Getting Divorced in South Africa – A Basic Guide

Every year, dreams of marital bliss are shattered as more and more married couples call it quits and are getting divorced in South Africa. In fact, the latest statistics released by StatsSA indicate that fewer lovebirds are tying the knot and an increasing number of couples end up in divorce court.

Having to deal with (and move on) from a failed marriage is no walk in the park. While the law and divorce process seems straightforward, the reality is that getting divorced in South Africa can be stressful, time-consuming, expensive and, not to mention, emotionally draining.

Sometimes marriages can be saved with counselling, but often it isn’t possible to pick up the pieces and put it back together. To minimise consequences, it’s good to have a basic understanding of the divorce process and your legal rights. We’ve put together a basic guide to getting divorced in South Africa.

If you have kids, you also might want to take a look at our insightful blog article on how to guide children through the divorce process.

Getting Divorced in South Africa – Dissolving a Marriage

Legally, couples can walk away from their marriage by ending it through a divorce. The law acknowledges different types of marriage in South Africa, and the divorce process and consequences depend on how a couple got married:

Civil Marriages, Civil Unions and African Customary Marriages

Civil marriages, civil unions and customary marriages can only be dissolved by a South African court. The court will want to make sure that the marriage has irretrievably broken down and that there are no reasonable prospects of restoring the relationship. This is the case where a couple has not lived together for a year, there is abuse, adultery, addiction or loss of love and affection. Other possible grounds include mental illness or sustained unconsciousness.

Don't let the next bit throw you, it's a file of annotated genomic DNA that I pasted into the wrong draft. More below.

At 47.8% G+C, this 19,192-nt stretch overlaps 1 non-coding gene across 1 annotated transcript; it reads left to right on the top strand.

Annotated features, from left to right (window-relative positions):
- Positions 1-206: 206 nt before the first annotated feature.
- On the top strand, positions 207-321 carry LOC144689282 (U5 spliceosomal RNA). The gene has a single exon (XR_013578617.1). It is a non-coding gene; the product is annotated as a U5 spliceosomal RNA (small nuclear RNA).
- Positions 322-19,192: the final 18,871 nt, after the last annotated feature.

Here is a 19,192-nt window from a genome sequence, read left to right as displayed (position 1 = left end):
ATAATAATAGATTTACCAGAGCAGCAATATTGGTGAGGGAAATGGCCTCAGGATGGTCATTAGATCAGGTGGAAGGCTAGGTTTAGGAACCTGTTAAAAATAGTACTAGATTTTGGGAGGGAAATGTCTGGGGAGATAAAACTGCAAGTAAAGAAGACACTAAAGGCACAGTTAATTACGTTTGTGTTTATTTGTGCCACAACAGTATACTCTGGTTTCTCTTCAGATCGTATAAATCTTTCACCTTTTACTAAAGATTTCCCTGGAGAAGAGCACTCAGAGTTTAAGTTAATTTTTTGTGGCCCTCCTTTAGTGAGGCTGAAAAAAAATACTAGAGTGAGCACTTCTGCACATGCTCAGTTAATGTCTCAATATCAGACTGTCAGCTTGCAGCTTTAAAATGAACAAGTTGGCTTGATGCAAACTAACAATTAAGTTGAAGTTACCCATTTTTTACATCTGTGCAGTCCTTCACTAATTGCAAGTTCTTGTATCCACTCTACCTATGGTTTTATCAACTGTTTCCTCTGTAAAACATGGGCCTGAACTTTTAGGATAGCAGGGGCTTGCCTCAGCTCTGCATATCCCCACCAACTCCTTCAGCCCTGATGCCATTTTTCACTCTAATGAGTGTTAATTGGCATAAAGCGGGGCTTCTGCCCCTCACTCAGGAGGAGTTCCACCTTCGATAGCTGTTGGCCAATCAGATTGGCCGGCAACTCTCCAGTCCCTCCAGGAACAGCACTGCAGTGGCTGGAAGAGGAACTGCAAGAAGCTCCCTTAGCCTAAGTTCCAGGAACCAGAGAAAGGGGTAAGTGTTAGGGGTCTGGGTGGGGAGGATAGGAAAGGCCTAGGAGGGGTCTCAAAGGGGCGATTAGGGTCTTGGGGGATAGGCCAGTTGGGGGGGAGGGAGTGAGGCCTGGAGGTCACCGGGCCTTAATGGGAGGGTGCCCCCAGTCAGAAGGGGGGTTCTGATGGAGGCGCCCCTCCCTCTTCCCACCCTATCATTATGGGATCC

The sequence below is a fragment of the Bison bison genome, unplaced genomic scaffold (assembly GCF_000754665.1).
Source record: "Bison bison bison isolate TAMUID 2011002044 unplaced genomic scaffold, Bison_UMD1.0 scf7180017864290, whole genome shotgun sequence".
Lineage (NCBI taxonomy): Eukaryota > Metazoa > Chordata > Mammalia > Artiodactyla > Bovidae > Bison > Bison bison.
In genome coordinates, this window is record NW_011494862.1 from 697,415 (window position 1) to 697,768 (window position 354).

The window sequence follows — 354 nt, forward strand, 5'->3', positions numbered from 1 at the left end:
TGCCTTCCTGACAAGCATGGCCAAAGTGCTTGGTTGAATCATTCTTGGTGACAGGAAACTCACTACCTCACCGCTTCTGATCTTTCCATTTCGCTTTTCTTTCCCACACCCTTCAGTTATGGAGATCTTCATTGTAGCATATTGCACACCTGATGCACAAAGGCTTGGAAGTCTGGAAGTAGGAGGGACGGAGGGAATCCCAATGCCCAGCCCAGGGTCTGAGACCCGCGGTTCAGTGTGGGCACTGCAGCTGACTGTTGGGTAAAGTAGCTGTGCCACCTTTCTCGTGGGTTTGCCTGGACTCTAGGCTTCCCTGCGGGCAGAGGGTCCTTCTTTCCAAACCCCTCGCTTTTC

The consequences of civil marriage and civil unions are regulated by law, while with customary marriages, the consequences usually depend on the relevant customs and traditions. For example, a wife’s family may have to give back the lobola.

Hindu and Muslim Marriages

If a Muslim couple were married by an Imam or a Hindu couple by a priest, they could get divorced without going to court, and they will get divorced in terms of the rituals and practices of their religion.

Important Considerations Before Getting Divorced in South Africa:

Of course, it isn’t just as simple as approaching a court and signing a few documents; there are a lot of things that need to be considered and solutions explored before a court will grant a divorce:

1. Contested vs Uncontested Divorce

We’ve all heard of divorces getting messy, and this usually happens when a couple cannot agree on the terms and conditions of the divorce. This is considered to be a contested divorce, and it usually means going through a court proceeding or trial to resolve any issues, with each party employing their own lawyer. This is generally rather lengthy and expensive.

It’s important to keep in mind that it doesn’t matter whose fault the divorce is and that a divorce can be granted even if one spouse doesn’t really want to get divorced. If there are valid grounds, the court will issue a divorce order.